As mentioned earlier, derivatives can be very useful for managing pension funds’ asset-liability risk. We discuss a few examples here:
q Guaranteed products In Germany, investment return is particularly important in the current low interest rate environment. As contribution rates are relatively inflexible, investment return is the balancing item in the following equation:

Pension fund contribution + investment return = members’ (largely) guaranteed
benefits

Although the rate of interest used to calculate the contribution is set relatively conservatively, the contribution rate for a member over his/her whole career is usually guaranteed at the date of joining the plan. This means that the pension fund is subject to investment risk on the future contributions. Clearly, it makes sense to use derivatives such as interest rate swaps, swaptions or structured products that provide both a guaranteed minimum return and exposure to equity upside.
q Inflation swaps In many cases pension payments are linked to inflation. As inflation increases, funds have to increase benefit payments by more than they had expected. Inflation swaps can reduce this risk. Under such an arrangement the fund pays part of its investment income to a counter-party through an over-the-counter transaction usually intermediated by a bank. In return, it receives a payment that is linked to inflation.
A typical structure would include the fund paying a short-term interest rate (eg, Libor or Euribor) to the counterparty and receiving the current inflation rate plus, say, 3%. This reduces the fund’s inflation risk, because when inflation goes up, both the benefit payments and the income on the swap rise.
Inflation swaps are very appealing to pension funds, although the main issue with these is liquidity; it is not always easy to find a counterparty that is willing to pay inflation.
q Outperformance options These are slightly more involved and linked to the way pension assets and liabilities are valued.
Increasingly, pension liabilities are calculated using bond yields. This means that liability values fluctuate as bond markets move. Moreover, the new UK accounting standard for retirement benefits, FRS 17, also prescribes that changes in a pension fund’s surplus or deficit should be recognised immediately in the balance sheet of the sponsoring company. With UK pension funds heavily invested in equities, this means that moves in the level of the equity market relative to the bond market immediately feed through to the company balance sheet.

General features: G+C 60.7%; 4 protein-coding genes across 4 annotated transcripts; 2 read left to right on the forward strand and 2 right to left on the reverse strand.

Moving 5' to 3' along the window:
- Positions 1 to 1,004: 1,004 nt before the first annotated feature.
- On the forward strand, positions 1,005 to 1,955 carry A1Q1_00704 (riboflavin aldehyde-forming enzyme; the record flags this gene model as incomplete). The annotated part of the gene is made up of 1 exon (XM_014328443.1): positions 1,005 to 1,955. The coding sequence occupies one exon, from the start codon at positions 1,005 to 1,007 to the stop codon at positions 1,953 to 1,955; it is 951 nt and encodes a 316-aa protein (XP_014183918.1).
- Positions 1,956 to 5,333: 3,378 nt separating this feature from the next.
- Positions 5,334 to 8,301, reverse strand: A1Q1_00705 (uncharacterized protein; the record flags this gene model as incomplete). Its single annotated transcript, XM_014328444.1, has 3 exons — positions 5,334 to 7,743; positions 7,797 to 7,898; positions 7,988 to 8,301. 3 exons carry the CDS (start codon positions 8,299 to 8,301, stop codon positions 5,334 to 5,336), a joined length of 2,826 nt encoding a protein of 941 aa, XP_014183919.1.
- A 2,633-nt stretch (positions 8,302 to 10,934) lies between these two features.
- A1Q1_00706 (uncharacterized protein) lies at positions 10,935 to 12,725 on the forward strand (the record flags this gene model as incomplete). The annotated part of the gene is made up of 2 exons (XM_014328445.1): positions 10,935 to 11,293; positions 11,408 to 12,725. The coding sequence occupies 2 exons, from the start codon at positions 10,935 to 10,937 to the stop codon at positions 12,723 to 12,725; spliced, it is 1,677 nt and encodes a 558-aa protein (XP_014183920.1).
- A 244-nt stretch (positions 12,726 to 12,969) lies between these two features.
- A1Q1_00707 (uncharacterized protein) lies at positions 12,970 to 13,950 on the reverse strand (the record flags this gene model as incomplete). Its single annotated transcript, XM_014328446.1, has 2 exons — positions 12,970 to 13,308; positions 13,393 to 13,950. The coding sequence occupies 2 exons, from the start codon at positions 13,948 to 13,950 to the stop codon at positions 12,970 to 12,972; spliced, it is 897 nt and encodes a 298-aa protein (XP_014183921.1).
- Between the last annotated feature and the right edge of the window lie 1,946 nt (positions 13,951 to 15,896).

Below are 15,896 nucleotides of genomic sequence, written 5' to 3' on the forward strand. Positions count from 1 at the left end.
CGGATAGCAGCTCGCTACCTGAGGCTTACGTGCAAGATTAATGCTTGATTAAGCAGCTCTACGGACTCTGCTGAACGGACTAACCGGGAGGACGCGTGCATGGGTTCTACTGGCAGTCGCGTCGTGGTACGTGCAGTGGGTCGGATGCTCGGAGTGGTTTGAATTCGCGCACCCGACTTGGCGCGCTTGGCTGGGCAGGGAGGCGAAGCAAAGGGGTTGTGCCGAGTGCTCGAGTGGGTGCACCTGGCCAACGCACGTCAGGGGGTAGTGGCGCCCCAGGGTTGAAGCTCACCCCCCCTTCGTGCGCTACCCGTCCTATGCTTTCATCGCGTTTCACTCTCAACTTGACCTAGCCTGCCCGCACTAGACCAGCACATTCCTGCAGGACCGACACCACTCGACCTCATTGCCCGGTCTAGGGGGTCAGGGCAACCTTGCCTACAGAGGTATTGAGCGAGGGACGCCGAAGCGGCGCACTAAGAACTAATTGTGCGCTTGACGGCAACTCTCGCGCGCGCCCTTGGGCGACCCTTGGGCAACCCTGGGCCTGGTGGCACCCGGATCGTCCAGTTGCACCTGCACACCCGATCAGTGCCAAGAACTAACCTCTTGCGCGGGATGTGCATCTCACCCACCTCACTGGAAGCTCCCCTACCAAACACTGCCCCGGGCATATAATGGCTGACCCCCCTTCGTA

The table shows the asset and liability profile for a sample pension fund with an equity allocation of 75% (in line with the average UK pension fund). As liabilities are valued using bond yields, the ‘allocation’ of liabilities is 100% bonds. If equities stay flat, but bonds rally by 10%, the pension plan’s funding position deteriorates by 7.5% (75% of 10%).
It is possible to obtain protection against this risk, by buying an outperformance option. The payout of this option is linked to the performance of one asset (in this case equities) to another (in this case bonds). In the above example, an equity-bond outperformance option would pay out 7.5% and would offset the deterioration in the funding level described above.
We stress that this is not a standard equity option, because its payout is based on the relative performance of equities versus bonds, rather than the absolute equity return.
Other applications of derivatives for pension funds include:
q Default swaps These are swaps whereby pension funds can receive a spread over the prevailing interest rate, but have to pay when a default occurs on a particular corporate name, or in a basket of names. An example is where the fund would pay the current interest rate and receive the interest rate plus, say, 150 basis points (thus net receiving 150 bps). If a default occurs in a basket of identified names, the receiving flow on all or part of the basket would be set to zero, so that the pension fund would end up paying the prevailing interest rate.
These structures are interesting in that they generate some yield pick-up in the current environment of low interest rates.
q Transition management Index futures and other strategies can be employed in transition management, ie, the process of transitioning portfolios in the course of a change of manager or a change in asset allocation. Derivatives can be used to gain or scale down exposure to a portfolio more quickly, thus reducing tracking error between the buy and the sell portfolios.
Although many pension funds have tended to shy away from the use of derivatives, we have illustrated that they can, indeed, be a useful tool in implementing strategies that may actually reduce rather than increase risk.
Jeroen van Bezooyen and Sabine Mahnert are associates with the European
Pensions Group at Morgan Stanley
Dean Witter

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  • QN-2546

    Asset class: Real Estate Equity Fund (non listed).
    Asset region: Europe.
    Size: Total CHF 600m, approx. CHF 100-300m per fund investment.
    Closing date: 2019-06-28.